“With Steve Scalise lying in a hospital bed with a bullet through his hip,” it doesn’t make sense to advertise town hall meetings, King said, referring to the Louisiana House member who was shot June 14 at a softball field near Washington, D.C.

“That shooter was radicalized by the political rhetoric that has permeated our dialogue in this country,” King told the Sioux City Journal.

No 'torches and pitchforks’

If members of Congress are concerned for their safety, Adams said, her group would be willing to meet at a federal courthouse guarded by marshals and security gates.

“We don’t have torches and pitchforks,” she said.

On the other hand, GOP Sen. Chuck Grassley, the grandfather of the annual 99-county tour, said everyone comes to town hall meetings with an agenda — “maybe to stir things up.”

“It’s not a major problem,” he said. “I haven’t felt uncomfortable.”

Grassley, who held question-and-answer sessions in 30 counties, attended the Iowa State Fair, his local Farm Bureau meeting and community and athletic events during the congressional recess, said the Scalise shooting wouldn’t make him change his public schedule.

“Most Iowans, even if they intensely disagree with you, are not violent people,” said Grassley, who has done a “full Grassley” every year since 1981. “I’ve come through here completely unscarred.”

He also noted that this isn’t the first time voters have come to his meetings with strong opinions. In 2009, it was health care. Last year, it was opposition to his decision as chairman of the Senate Judiciary Committee not to hold hearings on President Barack Obama’s Supreme Court nominee.


Republican Sen. Joni Ernst had 32 county meetings in August because “people need to know where I stand on issues.” Ernst’s town hall meeting in Washington, Iowa, attracted 200 people and was more subdued than her March forum in Cedar Rapids where she was badgered by a crowd of more 1,000 people. Regardless of attendees’ behavior, Ernst thinks the meetings are valuable for her.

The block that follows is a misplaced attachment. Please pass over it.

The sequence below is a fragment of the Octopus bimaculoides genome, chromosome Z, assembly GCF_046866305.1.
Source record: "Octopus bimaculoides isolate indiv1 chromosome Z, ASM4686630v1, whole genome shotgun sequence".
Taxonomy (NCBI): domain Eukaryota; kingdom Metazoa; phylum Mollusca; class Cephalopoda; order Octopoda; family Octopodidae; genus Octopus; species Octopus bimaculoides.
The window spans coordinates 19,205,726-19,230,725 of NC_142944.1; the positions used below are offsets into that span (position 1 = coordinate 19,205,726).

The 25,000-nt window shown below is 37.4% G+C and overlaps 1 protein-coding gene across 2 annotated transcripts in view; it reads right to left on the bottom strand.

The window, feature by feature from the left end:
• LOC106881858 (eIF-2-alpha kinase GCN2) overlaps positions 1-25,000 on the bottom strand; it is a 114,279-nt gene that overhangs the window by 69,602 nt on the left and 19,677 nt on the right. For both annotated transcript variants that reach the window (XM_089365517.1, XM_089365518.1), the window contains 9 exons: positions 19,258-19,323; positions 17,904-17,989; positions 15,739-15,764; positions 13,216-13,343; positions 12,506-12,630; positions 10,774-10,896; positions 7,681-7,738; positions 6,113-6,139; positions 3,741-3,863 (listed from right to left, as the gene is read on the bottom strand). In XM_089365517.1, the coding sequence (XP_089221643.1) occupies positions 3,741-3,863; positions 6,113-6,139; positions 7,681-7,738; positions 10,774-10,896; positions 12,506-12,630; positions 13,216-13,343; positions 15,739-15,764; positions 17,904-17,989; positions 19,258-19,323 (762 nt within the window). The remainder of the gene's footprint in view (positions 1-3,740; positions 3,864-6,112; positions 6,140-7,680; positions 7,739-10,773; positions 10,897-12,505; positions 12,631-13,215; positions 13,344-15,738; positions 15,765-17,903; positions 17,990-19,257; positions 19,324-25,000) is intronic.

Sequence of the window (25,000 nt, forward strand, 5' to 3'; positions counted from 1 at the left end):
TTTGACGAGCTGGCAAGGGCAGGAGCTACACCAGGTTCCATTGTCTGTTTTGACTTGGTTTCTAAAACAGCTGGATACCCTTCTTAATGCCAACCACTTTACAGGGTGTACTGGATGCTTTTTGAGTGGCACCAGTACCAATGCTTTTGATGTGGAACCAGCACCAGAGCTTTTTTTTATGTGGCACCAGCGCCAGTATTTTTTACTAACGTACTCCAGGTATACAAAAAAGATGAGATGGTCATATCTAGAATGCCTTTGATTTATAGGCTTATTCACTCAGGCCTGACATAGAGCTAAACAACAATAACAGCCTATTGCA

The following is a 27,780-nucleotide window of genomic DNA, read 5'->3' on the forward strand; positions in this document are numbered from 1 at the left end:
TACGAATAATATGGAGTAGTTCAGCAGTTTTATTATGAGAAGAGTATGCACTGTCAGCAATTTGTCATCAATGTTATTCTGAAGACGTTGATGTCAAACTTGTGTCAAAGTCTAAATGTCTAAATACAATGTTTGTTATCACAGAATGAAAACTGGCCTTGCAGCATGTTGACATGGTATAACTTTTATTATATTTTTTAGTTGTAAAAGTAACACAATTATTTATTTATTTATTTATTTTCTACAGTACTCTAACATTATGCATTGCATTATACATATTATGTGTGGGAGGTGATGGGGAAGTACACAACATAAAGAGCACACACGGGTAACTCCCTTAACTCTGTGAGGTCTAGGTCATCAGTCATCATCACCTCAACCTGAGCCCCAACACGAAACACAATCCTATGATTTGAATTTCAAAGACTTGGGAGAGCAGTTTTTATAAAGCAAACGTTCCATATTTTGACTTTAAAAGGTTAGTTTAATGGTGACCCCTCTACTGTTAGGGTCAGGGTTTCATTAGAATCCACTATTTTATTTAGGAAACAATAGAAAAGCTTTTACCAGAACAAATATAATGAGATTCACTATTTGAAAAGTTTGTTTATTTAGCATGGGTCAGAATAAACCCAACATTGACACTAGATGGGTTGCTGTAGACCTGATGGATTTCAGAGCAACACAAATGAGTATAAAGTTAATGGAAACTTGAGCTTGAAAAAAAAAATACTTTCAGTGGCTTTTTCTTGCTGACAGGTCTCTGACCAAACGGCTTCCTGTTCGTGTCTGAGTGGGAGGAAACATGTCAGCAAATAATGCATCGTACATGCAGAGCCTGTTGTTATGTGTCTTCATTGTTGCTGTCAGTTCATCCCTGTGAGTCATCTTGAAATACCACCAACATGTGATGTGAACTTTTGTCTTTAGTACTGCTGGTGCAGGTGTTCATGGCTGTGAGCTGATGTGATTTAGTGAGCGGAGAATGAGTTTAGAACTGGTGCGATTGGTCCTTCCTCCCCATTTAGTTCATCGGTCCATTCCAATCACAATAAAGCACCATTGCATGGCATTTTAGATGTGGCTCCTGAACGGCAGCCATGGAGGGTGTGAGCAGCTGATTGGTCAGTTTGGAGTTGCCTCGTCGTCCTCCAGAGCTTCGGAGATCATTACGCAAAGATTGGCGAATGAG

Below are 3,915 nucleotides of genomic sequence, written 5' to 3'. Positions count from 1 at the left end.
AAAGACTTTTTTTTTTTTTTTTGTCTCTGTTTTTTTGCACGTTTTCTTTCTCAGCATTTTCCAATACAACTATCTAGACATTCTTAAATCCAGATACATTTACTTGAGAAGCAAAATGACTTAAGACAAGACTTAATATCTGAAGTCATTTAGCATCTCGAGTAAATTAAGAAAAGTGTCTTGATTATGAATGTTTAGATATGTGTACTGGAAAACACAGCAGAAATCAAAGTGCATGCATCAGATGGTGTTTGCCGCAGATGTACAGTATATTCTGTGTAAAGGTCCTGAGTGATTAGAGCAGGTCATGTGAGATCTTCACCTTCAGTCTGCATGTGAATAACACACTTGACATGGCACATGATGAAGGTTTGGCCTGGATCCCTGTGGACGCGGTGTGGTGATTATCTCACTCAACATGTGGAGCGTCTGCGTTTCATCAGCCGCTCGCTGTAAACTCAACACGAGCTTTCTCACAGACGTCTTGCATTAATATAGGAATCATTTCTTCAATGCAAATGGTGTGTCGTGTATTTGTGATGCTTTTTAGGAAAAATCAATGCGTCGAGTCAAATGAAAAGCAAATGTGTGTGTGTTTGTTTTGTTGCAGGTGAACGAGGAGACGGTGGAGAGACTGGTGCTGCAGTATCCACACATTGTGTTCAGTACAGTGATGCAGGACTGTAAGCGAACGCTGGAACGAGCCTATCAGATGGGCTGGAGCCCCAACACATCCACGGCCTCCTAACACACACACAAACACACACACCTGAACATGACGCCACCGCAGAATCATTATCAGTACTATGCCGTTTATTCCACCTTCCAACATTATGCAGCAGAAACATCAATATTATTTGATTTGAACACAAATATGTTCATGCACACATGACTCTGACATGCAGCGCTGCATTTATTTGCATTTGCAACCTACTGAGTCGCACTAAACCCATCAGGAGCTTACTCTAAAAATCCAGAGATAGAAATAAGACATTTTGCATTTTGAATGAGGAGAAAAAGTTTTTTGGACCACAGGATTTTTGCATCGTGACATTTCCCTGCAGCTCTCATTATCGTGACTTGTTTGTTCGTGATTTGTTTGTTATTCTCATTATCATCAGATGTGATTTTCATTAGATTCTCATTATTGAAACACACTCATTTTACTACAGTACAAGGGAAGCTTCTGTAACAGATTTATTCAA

“I need to know where they stand on issues,” she said. “I think when we have face-to-face conversations it is much more helpful than shooting barbs at each other on Facebook or Twitter. This is a much more effective way of communicating.”

Second District Democratic Rep. Dave Loebsack of Iowa City has participated in nearly 200 events this year, including dozens of Coffee with Your Congressman stops “that give his constituents a chance to discuss whatever issue they would like with him face-to-face,” his spokesman Joe Hand said.

“Dave values hearing from the people of Iowa and will continue to listen to their thoughts and concerns so he can best serve those he was elected to represent,” he said.

There’s another side to the town hall meetings that often goes overlooked, Iowa CCI’s Mason said.

“They’re an opportunity for (elected officials) to turn out their base to counterbalance our presence,” he said. “That’s what Trump is doing” with his campaign-style rallies.